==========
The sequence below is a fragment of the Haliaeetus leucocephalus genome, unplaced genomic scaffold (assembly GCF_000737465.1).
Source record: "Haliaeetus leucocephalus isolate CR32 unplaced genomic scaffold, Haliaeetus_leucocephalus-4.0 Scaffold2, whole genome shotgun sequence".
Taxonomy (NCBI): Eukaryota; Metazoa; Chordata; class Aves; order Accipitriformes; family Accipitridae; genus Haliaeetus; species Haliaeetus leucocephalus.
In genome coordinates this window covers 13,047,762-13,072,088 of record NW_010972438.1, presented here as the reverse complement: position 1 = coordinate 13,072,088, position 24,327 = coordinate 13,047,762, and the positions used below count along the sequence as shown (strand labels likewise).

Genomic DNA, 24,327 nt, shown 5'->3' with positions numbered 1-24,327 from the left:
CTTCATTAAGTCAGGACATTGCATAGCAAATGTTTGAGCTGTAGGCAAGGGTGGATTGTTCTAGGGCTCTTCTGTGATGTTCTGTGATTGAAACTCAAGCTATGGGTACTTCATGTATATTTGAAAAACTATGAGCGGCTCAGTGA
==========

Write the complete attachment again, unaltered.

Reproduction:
The sequence below is a fragment of the Haliaeetus leucocephalus genome, unplaced genomic scaffold (assembly GCF_000737465.1).
Source record: "Haliaeetus leucocephalus isolate CR32 unplaced genomic scaffold, Haliaeetus_leucocephalus-4.0 Scaffold2, whole genome shotgun sequence".
Taxonomy (NCBI): Eukaryota; Metazoa; Chordata; class Aves; order Accipitriformes; family Accipitridae; genus Haliaeetus; species Haliaeetus leucocephalus.
In genome coordinates this window covers 13,047,762-13,072,088 of record NW_010972438.1, presented here as the reverse complement: position 1 = coordinate 13,072,088, position 24,327 = coordinate 13,047,762, and the positions used below count along the sequence as shown (strand labels likewise).

Genomic DNA, 24,327 nt, shown 5'->3' with positions numbered 1-24,327 from the left:
CTTCATTAAGTCAGGACATTGCATAGCAAATGTTTGAGCTGTAGGCAAGGGTGGATTGTTCTAGGGCTCTTCTGTGATGTTCTGTGATTGAAACTCAAGCTATGGGTACTTCATGTATATTTGAAAAACTATGAGCGGCTCAGTGA